Well, now that the embarrassing correction is out of the way, I can get to the original point: explaining to Brian Schoeneman et al why they are wrong, and that McDonnell’s plan really does involve tax increases.
As an aside, and just to make sure everyone is reminded: I support ABC privatization; the government should not be in the liquor business. I have expressed my opposition to these tax increases because I genuinely believe (1) they will hurt the economy, (2) they’re unnecessary, and (3) they’ll make this harder to come to fruition.
With that in mind, let’s begin.
- The loss of ABC store profits can not be called a tax cut: This is probably the largest source of confusion. The Administration is hoping everyone sees the ABC price markup as a tax. It’s not. A markup is what any retailer does to the price they pay a wholesaler (if applicable). While ostensibly it’s supposed to cover retail specific costs and ensure a tidy sum for the owner, the markup can be as high as the market allows. Therefore, the notion of a “marup tax” in this context is inaccurate. The ABC stores are simply setting a profit maximizing price (as they see it). As this revenue is not a tax, its loss by getting the state out of the liquor business is not a tax cut; nor can it be used as reserve against tax increases to claim an overall tax cut or tax shift.
- The 2.5% “optional convenience fee”: The more I think about this, the worse it looks. I will freely concede that 2.5% is better than the 5% retail tax that restaurants and others would have to pay if they rejected the “option” and stuck with buying their booze via retail. However, that does not mean this new tax is suddenly not a tax. A fee is a charge the government provides for a service. In this case, since the government is no longer the wholesaler, it is not providing a service at all here. Rather, it is slapping a levy on anyone who takes the wholesale “option.” That is a new tax. The plan would create a new, less expensive way for restaurants and hotels to get booze, but it would then impose a new tax on that method. Sure, 2.5% is better than 5%, but it should be zero.
- The wholesale license charge: Brian’s comment about this one (“I don’t know of any business in any state that is allowed to carry on – especially a business like wholesale liquor sales – without some kind of a license”) misses the point. A fee is a simple amount designed to recoup the cost of issuing the particular license. Something that applies a percentage of all receipts is hardly of that category, unless a license for a $1M/year wholesaler costs $5,000 more to process than for a $500K/year wholesaler. Thus, this isn’t a fee, it’s a tax.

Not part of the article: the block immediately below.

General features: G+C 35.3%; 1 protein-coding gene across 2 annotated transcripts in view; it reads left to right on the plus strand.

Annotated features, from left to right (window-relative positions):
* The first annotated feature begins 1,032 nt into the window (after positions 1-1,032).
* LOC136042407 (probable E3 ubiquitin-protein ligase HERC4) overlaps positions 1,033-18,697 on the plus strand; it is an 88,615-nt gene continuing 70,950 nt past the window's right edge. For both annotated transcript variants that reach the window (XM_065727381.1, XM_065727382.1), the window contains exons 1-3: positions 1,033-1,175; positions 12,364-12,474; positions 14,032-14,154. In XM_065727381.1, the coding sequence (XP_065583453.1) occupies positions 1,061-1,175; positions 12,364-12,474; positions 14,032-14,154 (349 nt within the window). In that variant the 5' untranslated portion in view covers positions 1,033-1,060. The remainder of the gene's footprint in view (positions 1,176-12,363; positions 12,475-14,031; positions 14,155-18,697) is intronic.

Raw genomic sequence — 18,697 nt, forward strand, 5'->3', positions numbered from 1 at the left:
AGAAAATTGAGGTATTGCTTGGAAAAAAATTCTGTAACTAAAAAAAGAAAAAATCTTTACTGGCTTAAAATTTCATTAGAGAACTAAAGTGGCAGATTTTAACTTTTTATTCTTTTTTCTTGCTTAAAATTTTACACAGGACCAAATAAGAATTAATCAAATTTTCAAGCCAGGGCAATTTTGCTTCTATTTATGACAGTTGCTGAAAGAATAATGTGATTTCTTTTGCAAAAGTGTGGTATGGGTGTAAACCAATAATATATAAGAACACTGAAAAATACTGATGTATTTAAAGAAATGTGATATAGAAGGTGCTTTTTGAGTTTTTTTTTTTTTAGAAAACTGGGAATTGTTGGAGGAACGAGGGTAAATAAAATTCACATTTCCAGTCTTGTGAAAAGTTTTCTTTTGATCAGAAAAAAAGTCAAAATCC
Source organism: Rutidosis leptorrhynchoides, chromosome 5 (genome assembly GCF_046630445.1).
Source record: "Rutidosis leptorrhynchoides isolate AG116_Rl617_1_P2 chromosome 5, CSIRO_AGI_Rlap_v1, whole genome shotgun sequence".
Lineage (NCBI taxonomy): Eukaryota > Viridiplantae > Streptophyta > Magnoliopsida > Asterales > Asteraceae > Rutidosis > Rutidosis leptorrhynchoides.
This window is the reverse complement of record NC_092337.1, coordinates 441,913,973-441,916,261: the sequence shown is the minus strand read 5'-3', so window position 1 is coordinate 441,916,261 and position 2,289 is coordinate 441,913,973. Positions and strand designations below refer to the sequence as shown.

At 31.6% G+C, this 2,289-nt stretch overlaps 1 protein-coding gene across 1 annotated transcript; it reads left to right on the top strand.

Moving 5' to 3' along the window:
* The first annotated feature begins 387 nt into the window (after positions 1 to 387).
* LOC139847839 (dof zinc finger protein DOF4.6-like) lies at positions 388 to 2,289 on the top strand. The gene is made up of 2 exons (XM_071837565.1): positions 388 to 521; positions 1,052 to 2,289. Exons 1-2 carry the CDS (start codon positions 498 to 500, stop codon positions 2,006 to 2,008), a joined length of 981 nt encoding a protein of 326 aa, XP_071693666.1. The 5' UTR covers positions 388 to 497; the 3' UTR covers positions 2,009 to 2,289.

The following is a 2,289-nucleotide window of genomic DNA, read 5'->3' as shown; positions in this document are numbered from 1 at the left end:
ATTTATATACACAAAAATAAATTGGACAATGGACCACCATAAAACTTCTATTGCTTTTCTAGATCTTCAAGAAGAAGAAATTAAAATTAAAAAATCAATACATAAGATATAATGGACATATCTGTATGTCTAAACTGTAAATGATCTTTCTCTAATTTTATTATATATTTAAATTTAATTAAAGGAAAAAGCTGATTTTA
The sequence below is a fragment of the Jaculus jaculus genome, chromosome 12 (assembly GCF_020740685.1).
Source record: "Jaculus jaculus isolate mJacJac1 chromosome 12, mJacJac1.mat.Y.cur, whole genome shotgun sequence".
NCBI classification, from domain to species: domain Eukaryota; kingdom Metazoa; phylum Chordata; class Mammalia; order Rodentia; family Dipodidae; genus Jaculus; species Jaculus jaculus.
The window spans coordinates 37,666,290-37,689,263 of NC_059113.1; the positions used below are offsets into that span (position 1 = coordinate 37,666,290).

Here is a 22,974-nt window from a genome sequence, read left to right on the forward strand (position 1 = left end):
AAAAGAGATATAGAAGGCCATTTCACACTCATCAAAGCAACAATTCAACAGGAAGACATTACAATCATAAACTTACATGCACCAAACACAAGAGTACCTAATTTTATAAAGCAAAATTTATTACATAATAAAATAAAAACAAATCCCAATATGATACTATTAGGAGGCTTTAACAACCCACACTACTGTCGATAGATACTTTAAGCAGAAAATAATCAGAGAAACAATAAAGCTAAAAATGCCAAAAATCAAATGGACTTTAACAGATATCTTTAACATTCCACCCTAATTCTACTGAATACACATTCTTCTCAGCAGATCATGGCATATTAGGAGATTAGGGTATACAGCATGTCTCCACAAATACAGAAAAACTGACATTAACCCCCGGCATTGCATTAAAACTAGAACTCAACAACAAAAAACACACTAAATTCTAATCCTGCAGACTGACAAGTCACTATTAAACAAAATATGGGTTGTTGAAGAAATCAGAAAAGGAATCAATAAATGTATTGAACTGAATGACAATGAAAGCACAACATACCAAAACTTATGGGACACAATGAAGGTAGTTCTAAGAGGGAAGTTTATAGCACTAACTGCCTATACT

All told, the two tax increases combine for a mere $26.5 million in annual revenue. That’s less than 0.1% of the annual budget. In fact, there is enough in the undesignated surplus to cover this gap for two years. Surely, the downside to dropping these taxes and presenting a clean privatization bill is nominal at most.
By contrast, keeping the tax increases could do tremendous economic and (especially) political damage. Raising any taxes in a potential double-dip recession is unwise (and for those who refuse to consider them tax increases, think of what a $26.5M tax cut could do). On the political side, the tax increase gives the Democrats perfect cover to oppose this. I know Brian thinks this irrelevant, but since the Democrats do control the State Senate, they can kill this if they want. If they killed a clean bill, McDonnell and the GOP could remind the voters (including the Tea Party crew) that the Democrats were willing to throw away nearly half a billion in road funds because they’re addicted to taxes. That would make flipping the Senate much easier next year – and that knowledge could convince some vulnerable Dems not to get in the way.
Instead, we’re giving Dick Saslaw and Don McEachin the chance to wrap their caucus in taxpayer-friendly language, which will embolden them to knock this down, make it harder to defeat them in 2011, and potentially sour the Tea-brewers for quite some time.
I’d rather avoid all of that; and I’d hate to think the McDonnell Administration is willing to risk it for a mere $26.5 million.